Miami Beach Mayor Philip Levine has once again called for Ocean Drive bars to cut off liquor sales at 2 a.m.
Ocean Drive business owners answered back Thursday.
"It is time to stop treating Ocean Drive as the city's scapegoat," Alex Tachmes, an attorney with the Ocean Drive Business Association, said.
Members of the Business Association held a news conference to urge the city to allow an existing improvement plan to continue, as it's shown results.
A concession was included, as well.
"What we're saying is, on Memorial Day weekend and spring break and some other select weekends, we are willing to entertain rolling back the hours of liquor," Tachmes said.
The group doesn't believe this will have an impact on safety and said moving the alcohol-sales cut-off time from 5 a.m. to 2 a.m. year-round just won't work.
"We have a lot of laws on the books that are not enforced," David Wallack, the owner of Mango's Tropical Cafe, said.
Wallack insisted that police tactics need to be more proactive.
"If there's crime out there, it's because our defense needs a new strategy, I believe," Wallack said.
Two shootings took place during Memorial Day weekend. One man was shot and a suspect was killed by police.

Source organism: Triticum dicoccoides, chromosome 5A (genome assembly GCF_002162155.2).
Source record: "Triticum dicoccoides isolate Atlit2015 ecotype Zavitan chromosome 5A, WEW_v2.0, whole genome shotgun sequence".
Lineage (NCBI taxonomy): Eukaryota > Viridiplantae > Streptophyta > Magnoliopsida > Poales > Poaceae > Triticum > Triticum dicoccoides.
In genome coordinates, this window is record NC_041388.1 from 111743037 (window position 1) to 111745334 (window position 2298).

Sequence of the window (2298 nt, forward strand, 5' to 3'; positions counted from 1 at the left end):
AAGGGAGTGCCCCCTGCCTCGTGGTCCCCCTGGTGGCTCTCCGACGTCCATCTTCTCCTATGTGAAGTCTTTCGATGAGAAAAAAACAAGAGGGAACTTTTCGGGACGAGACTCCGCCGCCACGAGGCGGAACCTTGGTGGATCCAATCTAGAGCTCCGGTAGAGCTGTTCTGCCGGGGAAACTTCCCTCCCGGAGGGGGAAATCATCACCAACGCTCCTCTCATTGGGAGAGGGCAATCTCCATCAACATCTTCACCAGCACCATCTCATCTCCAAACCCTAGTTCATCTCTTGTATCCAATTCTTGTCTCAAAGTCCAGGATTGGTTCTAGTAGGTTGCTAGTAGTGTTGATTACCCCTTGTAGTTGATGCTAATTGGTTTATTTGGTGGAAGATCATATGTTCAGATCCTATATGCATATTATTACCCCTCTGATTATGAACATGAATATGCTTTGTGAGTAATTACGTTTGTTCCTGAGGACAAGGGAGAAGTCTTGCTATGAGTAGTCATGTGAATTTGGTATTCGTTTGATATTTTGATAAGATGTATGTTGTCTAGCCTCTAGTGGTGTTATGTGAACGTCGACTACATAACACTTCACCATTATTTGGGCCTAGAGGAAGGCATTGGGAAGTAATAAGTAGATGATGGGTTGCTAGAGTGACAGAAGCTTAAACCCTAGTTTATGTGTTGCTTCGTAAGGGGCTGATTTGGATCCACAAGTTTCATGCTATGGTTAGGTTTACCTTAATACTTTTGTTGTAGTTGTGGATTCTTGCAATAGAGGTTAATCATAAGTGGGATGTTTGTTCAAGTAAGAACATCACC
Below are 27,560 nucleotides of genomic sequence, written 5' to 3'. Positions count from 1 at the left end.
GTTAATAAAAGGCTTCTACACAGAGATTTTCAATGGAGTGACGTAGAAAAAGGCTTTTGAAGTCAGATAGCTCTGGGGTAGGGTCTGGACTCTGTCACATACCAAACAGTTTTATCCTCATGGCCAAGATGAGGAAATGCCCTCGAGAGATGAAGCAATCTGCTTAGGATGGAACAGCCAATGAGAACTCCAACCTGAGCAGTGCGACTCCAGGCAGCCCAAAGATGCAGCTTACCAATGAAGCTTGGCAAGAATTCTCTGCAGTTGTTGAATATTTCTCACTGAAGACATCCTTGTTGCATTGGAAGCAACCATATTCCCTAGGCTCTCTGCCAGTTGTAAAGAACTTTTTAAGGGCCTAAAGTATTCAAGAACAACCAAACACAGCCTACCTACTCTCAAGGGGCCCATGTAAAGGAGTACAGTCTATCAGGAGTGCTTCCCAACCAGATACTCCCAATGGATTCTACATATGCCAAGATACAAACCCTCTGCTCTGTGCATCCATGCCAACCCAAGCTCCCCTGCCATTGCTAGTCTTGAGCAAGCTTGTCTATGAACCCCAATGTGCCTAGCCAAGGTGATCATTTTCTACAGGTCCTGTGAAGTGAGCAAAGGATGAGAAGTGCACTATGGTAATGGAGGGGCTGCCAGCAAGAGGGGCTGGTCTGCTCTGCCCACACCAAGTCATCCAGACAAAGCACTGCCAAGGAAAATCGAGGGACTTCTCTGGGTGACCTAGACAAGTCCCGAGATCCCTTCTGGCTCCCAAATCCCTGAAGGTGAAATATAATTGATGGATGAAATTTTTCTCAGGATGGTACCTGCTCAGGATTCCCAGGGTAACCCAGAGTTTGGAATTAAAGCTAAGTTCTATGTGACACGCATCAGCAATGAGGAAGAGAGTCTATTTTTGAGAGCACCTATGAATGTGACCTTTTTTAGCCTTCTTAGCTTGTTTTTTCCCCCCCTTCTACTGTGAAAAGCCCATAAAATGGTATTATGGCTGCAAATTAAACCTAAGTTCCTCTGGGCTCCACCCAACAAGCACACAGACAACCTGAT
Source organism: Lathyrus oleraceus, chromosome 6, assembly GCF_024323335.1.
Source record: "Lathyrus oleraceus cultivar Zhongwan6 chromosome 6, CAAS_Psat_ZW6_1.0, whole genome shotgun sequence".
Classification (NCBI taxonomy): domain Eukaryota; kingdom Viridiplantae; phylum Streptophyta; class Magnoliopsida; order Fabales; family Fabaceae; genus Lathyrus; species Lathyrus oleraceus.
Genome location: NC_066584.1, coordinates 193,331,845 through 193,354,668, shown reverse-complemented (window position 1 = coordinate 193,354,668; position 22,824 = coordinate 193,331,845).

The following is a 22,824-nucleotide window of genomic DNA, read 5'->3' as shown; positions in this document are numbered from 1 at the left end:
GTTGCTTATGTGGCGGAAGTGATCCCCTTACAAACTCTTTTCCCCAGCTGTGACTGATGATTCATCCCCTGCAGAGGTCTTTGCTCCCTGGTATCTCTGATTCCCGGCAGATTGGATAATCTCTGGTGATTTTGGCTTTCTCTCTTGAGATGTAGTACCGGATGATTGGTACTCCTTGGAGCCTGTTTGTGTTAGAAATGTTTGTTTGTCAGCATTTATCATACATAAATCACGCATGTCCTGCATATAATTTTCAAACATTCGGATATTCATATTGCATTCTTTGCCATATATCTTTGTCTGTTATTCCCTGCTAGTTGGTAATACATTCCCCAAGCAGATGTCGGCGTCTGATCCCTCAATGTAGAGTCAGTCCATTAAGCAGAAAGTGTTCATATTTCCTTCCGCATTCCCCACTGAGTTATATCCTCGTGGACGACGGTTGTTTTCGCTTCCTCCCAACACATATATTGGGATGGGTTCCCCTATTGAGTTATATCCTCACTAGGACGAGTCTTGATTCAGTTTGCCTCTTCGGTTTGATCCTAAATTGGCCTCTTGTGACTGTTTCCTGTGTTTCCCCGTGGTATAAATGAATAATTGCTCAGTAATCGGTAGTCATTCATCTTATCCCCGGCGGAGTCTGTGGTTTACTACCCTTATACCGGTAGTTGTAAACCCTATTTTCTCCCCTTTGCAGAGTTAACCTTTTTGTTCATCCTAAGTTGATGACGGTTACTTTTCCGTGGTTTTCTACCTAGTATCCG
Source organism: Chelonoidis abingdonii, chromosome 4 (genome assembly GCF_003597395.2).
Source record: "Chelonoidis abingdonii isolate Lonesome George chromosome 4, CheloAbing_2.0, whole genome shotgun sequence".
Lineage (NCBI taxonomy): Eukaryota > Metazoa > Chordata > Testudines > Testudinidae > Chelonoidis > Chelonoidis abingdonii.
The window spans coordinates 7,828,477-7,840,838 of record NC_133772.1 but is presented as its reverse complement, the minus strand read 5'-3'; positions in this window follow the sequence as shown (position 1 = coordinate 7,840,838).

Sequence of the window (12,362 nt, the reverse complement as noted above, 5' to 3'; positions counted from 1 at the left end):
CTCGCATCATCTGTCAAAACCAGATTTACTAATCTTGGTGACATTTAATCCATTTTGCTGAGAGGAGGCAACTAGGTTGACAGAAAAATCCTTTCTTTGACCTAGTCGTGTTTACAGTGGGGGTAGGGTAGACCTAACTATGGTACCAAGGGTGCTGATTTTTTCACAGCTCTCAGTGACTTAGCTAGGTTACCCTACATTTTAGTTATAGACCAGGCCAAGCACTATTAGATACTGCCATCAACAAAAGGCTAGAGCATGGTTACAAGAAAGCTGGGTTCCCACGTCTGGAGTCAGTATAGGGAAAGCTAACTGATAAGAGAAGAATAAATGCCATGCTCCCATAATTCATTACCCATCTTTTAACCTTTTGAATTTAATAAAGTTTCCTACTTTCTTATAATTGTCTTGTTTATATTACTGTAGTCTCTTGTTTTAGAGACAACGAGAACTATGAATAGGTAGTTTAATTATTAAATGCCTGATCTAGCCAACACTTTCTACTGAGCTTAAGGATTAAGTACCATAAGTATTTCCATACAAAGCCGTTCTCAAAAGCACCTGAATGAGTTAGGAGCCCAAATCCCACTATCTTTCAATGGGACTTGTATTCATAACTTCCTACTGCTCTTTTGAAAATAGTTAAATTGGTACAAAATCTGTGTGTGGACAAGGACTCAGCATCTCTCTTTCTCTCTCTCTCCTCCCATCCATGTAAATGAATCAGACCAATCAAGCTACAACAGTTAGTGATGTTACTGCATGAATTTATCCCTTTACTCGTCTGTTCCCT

Things got heated as residents and club owners discussed the proposal by the mayor.
"We don't need people who make millions by selling booze telling us what to do," a resident said.
Miami Beach Commissioner Kristen Rosen Gonzalez's concerns over the city's police force have led to some controversy after an email from her to the city manager was released.
In the email she wrote in part: "We need to give the cops back their bullets, remove their body cams, give them their dignity, and let them work all the off hours stuff they want.."
She went on to say "There are thugs on the streets."
Gonzalez also expressed concerns over Chief Dan Oates.
In the meeting she addressed the emails.
"I apologize way I phrased my email," Gonzalez said.
Gonzalez said she's heard that officers are concerned about making a mistake and it being recorded on body cam and that directives to use less lethal force has officers thinking twice about going after bad guys.
"We need to find out why, and what’s going on, because we want people to trust police, and we want police to be able to do their jobs,” Gonzalez said.